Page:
Hillary Clinton: Encourage innovation, not more ‘free trade’

Free trade exacerbates and accelerates the consequences of globalization because free trade makes it cost-effective to circumvent labor laws and outsource jobs.

Caricature of Hillary Clinton.
Hillary Clinton: Which way is the wind blowing? / Image: Donkey Hotey via Flickr.com (Creative Commons 2.0)

WASHINGTON, June 15, 2015 − Compelled belatedly to take a position on the Trans-Pacific Partnership (TPP) free trade agreement, 2016 presidential candidate Hillary Clinton urged President Obama to work with his Democratic allies in Congress. Democrats on the Hill hope either to derail TPP entirely or to strengthen labor protections as part of the agreement.

If Clinton had been addressing existing trade agreements like the infamous NAFTA, which is frequently blamed for massive job losses in the U.S., her response would have been perfect and might have resulted in some long overdue to reforms.

Unfortunately, the reality is that TPP cannot be used to impose guarantees on issues like workplace safety regulation, wage standards and outsourcing. Free trade is what exacerbates and accelerates these consequences of globalization. That’s because free trade is what makes it cost-effective to circumvent labor laws and outsource jobs.

The only effective means for avoiding these undesirable consequences is to engage in free trade only with nations whose economies are similar to our own and/or to limit free trade to sectors of the economy where there is a clear benefit to both economic partners.

That said, any presidential candidate interested in fostering a thriving U.S. economy needs to focus on the lifeblood of all modern economies: innovation. The economies of the world depend upon innovation to create the new technologies and industries that drive consumption, growth and job creation.

Unfortunately, the patent process and the enforcement of patent protections in the U.S. have only grown more complicated with globalization, an issue further complicated by the advent of today’s cyber economy.

Although for the first time since 1952 Congress made significant revisions to U.S. patent laws with the Patent Reform Act of 2011, that law did not address many of the critical issues faced by companies looking to protect their innovations. Instead, the 2011 legislation focused on the concerns of entrenched innovators, yet did very little to provide protections to budding inventors as they work through the innovation and patent processes.

Meanwhile, enforcing U.S. patents in international trade is problematic. Businesses and other patent holders need clearer options, enabling them to better deal with violations of their patents. This can only be accomplished, however, if foreign governments respect American patents and patent laws, and it is clear that many do not. The United States needs to lead the charge in solving this global threat to progress and economic development.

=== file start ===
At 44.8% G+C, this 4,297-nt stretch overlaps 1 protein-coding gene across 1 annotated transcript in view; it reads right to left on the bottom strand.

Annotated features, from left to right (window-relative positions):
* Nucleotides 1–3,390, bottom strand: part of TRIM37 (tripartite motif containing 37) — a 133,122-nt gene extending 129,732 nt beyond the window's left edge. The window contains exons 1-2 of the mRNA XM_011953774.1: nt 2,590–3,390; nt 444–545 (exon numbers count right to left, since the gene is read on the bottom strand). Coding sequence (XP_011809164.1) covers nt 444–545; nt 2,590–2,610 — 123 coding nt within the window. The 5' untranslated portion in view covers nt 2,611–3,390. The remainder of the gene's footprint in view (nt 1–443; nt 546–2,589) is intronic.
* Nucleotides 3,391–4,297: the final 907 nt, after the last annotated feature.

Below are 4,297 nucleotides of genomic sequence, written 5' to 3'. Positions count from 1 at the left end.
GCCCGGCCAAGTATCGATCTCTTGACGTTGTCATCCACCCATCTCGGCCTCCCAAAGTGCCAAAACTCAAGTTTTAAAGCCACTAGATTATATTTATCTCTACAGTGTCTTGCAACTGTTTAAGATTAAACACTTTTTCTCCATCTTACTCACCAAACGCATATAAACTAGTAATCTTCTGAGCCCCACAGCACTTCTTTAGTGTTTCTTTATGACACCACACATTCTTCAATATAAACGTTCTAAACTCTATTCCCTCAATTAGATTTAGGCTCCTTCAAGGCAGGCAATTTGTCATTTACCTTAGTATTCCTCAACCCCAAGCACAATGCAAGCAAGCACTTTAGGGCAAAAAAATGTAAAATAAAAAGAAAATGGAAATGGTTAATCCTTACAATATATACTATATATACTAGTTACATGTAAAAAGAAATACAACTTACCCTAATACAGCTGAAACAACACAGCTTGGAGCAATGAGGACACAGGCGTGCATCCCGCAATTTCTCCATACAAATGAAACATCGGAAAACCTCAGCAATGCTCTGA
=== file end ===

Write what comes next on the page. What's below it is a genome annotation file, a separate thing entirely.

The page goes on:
In another area involved in the free trade debate, proponents of a reduced capital gains tax have looked to the historically strong performance of the financial sector as a bright spot in the U.S. economy.  Regrettably, however, the financial sector only employees a relatively small number of individuals.

Where individuals like this writer have voiced concerns about the potential distortions a reduced capital gains tax may have on the value of financial capital, it would be wise to harness that same effect when it comes to bolstering the value of intellectual capital in any free trade agreement.

When free trade agreements were first embraced in this country, policymakers and economists assumed America would develop an economy fueled by the service sector and intellectual property. Clearly, however, this model does not support the interests of most working Americans, as most do not own significantly valuable intellectual property and service industry jobs are often at the bottom of the wage scale.

At the same time, improved business models, technological advances, economic uncertainty and a lack of demand have created an economy that does not need the skills and labor of millions.

Innovation and the spread of new technology can, however, create more high-paying jobs by sparking the development and growth of novel industries. Coupled with improved patent laws, offering a tax discount for royalty payments on novel technologies and other innovations on a par with current capital gains tax deductions would make such innovations far more valuable to a company.

By making patents and other intellectual property more valuable, financial capital would be steered toward innovation, ultimately leading to the creation of new industries and jobs.

Hillary Clinton and her fellow presidential hopefuls need to focus on tearing down barriers to innovation around the world instead of focusing blindly on the issue of free trade.

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My name is Matthew Justin Geiger; I currently hold a BS in physics and psychology based politics from Allegheny College of Meadville, Pennsylvania. I am the creator/manager/editor of ​The Washington Outsider. I am a freelance writer, political analyst, commentator, and scientist presenting my views through news sites like The Washington Outsider, Communities Digital News (CDN) and Examiner.com. I also host the shows "The Washington Outsider" and "FocusNC" on local news station startup NCTV45 in New Castle, PA. In addition, I have written a short story collection, “​Dreaming of​ Other Realities,” two novellas “​Alien Assimilation” and “​The Survivor,” and a poetry collection, “​A Candle Shrouded in Darkness” available on ​Amazon. My goals are to offer my opinions and skills to those who are in need of an honest, professional consultant or freelance writer.